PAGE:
Despite its common use, all research and clinical efforts using the KL classification depend critically on rigorous validation and continuous reevaluation of the schema’s relevance to patient-centered outcomes.

Description of the Kellgren-Lawrence Classification System

Based on the data presented in their original work, the KL classification is typically applied specifically within the context of knee OA. The KL classification was originally described using AP knee radiographs. Each radiograph was assigned a grade from 0 to 4, which they correlated to increasing severity of OA, with Grade 0 signifying no presence of OA and Grade 4 signifying severe OA [19] (Fig. 1). Additionally, KL provided detailed radiographic descriptions of OA (Table 1). Although it is unclear from the original paper whether the radiographic descriptions were presented with the intent of demonstrating a linear disease progression of OA that begins with the formation of osteophytes and culminates in the altered shape of bone ends, other authors have criticized the KL system on the basis of this assumption [5, 27].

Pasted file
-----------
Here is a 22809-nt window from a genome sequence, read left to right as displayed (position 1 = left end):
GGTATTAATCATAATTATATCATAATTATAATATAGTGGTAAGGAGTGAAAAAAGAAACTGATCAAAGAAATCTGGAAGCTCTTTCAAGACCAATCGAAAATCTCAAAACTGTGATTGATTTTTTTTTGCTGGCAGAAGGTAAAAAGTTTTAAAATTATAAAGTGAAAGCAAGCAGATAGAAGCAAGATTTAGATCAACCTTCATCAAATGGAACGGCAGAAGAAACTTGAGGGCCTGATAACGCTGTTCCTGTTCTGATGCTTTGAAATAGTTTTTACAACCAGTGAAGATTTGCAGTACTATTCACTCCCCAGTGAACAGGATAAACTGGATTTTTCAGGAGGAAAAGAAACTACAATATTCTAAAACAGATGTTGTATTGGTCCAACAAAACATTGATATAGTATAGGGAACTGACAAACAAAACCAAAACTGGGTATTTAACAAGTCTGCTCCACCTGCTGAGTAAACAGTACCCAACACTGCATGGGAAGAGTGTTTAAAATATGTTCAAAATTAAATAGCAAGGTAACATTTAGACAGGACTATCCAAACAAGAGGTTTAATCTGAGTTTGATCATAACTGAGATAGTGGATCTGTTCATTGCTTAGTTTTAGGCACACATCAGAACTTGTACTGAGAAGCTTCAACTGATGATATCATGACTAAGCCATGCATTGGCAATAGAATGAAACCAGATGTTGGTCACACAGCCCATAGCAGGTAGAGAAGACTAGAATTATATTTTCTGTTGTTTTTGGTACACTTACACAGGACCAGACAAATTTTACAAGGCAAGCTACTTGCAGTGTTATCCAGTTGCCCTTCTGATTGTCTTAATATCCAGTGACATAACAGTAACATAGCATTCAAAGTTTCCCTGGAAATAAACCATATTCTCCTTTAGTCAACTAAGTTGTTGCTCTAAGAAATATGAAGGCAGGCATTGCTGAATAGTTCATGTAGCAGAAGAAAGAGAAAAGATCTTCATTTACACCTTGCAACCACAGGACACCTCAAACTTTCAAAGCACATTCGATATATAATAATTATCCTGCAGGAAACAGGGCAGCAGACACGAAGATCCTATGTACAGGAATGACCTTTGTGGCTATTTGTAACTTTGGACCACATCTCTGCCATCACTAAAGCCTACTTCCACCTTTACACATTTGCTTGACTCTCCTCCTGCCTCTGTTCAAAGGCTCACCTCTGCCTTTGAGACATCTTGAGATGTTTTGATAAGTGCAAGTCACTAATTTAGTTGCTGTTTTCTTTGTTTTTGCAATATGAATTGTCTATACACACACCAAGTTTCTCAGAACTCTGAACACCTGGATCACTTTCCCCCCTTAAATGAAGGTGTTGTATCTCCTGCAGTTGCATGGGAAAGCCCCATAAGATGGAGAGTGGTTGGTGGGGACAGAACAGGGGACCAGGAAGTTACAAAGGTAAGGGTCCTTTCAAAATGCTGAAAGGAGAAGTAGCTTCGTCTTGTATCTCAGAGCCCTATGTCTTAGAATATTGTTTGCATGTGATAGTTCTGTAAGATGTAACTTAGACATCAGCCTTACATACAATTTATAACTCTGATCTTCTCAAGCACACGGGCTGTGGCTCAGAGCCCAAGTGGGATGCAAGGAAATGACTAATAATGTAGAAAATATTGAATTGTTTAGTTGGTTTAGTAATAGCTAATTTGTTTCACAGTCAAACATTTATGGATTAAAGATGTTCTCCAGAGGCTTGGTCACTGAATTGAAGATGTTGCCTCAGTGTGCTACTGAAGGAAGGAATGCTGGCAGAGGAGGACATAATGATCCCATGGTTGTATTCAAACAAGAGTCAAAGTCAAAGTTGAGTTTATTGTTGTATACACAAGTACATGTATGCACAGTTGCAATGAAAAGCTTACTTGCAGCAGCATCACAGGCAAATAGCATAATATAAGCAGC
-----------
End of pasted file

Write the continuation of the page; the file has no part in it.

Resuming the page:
Fig. 1A–D
figure 1

AP radiographs of the knee presented in the original Kellgren-Lawrence article [19]. (A) Representative knee radiograph of KL classification Grade 1, which demonstrates doubtful narrowing of the joint space with possible osteophyte formation. (B) Representative knee radiograph of KL classification Grade 2, which demonstrates possible narrowing of the joint space with definite osteophyte formation. (C) Representative knee radiograph of KL classification Grade 3, which demonstrates definite narrowing of joint space, moderate osteophyte formation, some sclerosis, and possible deformity of bony ends. (D) Representative knee radiograph of KL classification Grade 4, which demonstrates large osteophyte formation, severe narrowing of the joint space with marked sclerosis, and definite deformity of bone ends. Reprinted with permission from Kellgren JH, Lawrence JS. Radiological assessment of osteo-arthrosis. Ann Rheum Dis. 1957;16:494–502.

Table 1 Radiologic features of osteoarthritis as described by Kellgren and Lawrence [19]